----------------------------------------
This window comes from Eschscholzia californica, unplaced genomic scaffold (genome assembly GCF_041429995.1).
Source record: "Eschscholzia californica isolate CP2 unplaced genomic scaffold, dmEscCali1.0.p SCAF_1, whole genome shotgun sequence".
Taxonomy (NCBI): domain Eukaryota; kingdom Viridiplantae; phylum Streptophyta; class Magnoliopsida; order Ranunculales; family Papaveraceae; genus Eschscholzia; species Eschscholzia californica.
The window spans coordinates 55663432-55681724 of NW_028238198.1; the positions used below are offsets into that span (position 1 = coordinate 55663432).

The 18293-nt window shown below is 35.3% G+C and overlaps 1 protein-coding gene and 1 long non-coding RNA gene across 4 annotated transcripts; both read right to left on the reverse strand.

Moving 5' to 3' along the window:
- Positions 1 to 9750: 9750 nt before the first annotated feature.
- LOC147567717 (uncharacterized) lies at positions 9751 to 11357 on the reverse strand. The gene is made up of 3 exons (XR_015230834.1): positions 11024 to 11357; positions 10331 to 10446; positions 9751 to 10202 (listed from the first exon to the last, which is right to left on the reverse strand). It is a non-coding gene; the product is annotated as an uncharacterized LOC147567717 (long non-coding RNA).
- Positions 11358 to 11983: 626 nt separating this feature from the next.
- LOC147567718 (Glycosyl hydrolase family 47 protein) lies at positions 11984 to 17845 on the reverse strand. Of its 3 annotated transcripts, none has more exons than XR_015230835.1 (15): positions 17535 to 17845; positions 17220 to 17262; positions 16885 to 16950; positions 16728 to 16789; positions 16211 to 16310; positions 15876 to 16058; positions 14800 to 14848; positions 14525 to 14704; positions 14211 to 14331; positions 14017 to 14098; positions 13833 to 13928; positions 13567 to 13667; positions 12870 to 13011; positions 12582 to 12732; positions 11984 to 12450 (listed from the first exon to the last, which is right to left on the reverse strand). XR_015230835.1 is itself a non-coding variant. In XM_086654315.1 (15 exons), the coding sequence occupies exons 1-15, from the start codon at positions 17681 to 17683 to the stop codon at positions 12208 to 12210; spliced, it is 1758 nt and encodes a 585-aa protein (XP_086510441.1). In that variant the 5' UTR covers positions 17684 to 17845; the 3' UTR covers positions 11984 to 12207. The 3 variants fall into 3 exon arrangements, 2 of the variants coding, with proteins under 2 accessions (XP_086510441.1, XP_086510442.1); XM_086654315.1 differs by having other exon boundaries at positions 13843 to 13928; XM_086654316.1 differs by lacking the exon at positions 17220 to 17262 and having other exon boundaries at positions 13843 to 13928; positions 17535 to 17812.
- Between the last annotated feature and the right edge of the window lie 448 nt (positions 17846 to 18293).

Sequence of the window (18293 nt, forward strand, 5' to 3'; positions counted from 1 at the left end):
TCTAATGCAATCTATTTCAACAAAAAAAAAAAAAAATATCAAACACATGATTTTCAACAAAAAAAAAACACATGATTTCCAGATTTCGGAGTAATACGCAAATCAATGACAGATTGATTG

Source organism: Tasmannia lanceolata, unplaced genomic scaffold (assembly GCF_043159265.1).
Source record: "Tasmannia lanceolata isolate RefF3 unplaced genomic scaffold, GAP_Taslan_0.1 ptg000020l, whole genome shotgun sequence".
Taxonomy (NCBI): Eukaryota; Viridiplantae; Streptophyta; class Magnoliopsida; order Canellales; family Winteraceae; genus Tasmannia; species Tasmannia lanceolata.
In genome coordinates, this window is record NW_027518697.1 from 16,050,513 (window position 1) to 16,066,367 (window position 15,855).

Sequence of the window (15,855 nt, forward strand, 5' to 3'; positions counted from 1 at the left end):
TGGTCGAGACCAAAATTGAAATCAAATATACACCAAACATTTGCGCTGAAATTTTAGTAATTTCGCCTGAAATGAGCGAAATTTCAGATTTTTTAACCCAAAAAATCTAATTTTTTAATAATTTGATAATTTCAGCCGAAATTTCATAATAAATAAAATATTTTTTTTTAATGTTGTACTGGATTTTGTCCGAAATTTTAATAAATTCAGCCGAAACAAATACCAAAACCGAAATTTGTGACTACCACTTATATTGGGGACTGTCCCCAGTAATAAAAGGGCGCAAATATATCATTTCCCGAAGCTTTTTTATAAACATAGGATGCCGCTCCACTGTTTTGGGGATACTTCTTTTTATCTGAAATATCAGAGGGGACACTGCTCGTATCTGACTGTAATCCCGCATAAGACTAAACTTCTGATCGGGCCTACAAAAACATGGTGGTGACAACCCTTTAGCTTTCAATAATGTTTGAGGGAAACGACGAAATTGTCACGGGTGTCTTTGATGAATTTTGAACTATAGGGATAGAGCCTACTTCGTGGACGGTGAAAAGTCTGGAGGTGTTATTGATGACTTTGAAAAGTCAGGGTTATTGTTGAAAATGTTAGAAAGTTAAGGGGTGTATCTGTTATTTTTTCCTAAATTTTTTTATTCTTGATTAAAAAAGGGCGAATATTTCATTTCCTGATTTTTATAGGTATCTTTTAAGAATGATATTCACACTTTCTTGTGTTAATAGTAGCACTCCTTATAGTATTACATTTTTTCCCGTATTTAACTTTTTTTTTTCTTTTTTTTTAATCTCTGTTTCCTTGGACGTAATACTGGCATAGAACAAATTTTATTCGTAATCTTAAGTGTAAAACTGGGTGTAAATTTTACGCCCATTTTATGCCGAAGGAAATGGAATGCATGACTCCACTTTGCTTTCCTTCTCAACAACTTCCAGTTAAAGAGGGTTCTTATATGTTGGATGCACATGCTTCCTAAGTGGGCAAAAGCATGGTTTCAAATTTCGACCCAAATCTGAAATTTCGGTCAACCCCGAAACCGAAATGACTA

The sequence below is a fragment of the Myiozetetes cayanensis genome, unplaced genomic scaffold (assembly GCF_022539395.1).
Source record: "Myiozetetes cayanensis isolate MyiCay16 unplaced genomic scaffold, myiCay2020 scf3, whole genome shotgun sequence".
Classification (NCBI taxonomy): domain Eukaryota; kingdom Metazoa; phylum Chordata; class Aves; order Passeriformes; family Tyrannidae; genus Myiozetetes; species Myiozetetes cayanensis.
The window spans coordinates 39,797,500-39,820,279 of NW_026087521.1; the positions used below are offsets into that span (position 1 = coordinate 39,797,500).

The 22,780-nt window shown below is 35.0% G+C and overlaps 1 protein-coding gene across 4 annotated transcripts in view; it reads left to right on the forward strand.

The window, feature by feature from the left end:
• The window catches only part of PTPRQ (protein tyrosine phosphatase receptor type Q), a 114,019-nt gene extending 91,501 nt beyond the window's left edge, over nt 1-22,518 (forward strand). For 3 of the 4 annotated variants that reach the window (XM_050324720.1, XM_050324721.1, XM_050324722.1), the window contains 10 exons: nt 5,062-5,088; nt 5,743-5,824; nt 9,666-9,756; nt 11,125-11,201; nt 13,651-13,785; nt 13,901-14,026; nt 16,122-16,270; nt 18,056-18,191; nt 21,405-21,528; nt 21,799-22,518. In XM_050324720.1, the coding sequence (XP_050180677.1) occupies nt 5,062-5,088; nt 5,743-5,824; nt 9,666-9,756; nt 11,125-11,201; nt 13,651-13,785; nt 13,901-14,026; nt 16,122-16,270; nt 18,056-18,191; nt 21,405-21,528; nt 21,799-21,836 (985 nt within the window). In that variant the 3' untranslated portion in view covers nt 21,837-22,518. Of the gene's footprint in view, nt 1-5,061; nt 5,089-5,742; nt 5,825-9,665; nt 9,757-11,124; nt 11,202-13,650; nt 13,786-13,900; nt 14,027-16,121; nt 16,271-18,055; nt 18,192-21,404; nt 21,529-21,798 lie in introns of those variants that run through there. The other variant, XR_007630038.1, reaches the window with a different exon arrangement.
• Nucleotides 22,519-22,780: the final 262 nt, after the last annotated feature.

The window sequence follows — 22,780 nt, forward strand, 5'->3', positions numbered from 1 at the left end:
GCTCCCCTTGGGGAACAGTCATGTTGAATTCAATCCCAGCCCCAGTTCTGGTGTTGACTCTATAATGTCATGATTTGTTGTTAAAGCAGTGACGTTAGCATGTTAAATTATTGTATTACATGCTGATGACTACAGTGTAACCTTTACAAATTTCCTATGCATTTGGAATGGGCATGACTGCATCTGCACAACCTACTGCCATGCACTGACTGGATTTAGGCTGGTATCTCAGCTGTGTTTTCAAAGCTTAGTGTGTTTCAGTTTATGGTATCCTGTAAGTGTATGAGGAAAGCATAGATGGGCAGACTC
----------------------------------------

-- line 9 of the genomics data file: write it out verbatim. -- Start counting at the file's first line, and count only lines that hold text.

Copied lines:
- Positions 11358 to 11983: 626 nt separating this feature from the next.